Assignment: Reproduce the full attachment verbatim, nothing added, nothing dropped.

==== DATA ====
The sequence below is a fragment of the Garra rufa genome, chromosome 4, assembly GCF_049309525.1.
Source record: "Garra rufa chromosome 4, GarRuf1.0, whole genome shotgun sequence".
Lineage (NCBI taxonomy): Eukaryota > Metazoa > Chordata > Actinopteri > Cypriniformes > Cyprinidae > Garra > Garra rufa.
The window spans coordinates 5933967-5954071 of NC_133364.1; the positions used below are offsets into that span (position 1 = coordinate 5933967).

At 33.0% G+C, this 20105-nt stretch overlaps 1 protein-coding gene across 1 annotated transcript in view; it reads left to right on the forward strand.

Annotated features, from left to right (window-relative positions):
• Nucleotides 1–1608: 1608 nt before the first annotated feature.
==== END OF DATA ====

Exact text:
The sequence below is a fragment of the Garra rufa genome, chromosome 4, assembly GCF_049309525.1.
Source record: "Garra rufa chromosome 4, GarRuf1.0, whole genome shotgun sequence".
Lineage (NCBI taxonomy): Eukaryota > Metazoa > Chordata > Actinopteri > Cypriniformes > Cyprinidae > Garra > Garra rufa.
The window spans coordinates 5933967-5954071 of NC_133364.1; the positions used below are offsets into that span (position 1 = coordinate 5933967).

At 33.0% G+C, this 20105-nt stretch overlaps 1 protein-coding gene across 1 annotated transcript in view; it reads left to right on the forward strand.

Annotated features, from left to right (window-relative positions):
• Nucleotides 1–1608: 1608 nt before the first annotated feature.